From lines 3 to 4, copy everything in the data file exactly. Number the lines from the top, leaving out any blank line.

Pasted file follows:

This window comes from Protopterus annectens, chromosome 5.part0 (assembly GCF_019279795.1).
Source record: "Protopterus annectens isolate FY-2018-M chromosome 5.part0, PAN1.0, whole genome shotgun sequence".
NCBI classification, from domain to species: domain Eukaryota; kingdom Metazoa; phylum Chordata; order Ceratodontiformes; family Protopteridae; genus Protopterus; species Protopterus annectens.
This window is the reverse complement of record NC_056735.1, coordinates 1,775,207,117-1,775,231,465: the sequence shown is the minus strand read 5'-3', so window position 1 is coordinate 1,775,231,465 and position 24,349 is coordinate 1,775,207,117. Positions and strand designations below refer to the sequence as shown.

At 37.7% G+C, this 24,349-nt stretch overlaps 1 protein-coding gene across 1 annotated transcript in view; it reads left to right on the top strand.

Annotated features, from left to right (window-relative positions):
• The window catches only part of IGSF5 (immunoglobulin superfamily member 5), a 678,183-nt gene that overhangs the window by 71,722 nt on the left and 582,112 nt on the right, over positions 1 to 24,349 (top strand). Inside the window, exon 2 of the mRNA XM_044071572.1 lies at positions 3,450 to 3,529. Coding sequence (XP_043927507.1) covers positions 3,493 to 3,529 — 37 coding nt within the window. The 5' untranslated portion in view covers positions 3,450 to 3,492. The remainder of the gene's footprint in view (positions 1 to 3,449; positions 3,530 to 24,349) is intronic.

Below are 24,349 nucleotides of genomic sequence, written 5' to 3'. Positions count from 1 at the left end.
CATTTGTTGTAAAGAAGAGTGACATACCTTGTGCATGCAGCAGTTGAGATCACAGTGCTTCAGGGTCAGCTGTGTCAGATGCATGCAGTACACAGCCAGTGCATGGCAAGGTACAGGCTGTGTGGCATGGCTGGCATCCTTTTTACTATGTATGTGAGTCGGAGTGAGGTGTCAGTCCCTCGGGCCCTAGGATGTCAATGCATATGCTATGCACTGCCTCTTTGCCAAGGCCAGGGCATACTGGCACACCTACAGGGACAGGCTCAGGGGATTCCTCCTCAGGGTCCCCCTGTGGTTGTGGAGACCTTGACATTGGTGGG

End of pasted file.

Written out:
NCBI classification, from domain to species: domain Eukaryota; kingdom Metazoa; phylum Chordata; order Ceratodontiformes; family Protopteridae; genus Protopterus; species Protopterus annectens.
This window is the reverse complement of record NC_056735.1, coordinates 1,775,207,117-1,775,231,465: the sequence shown is the minus strand read 5'-3', so window position 1 is coordinate 1,775,231,465 and position 24,349 is coordinate 1,775,207,117. Positions and strand designations below refer to the sequence as shown.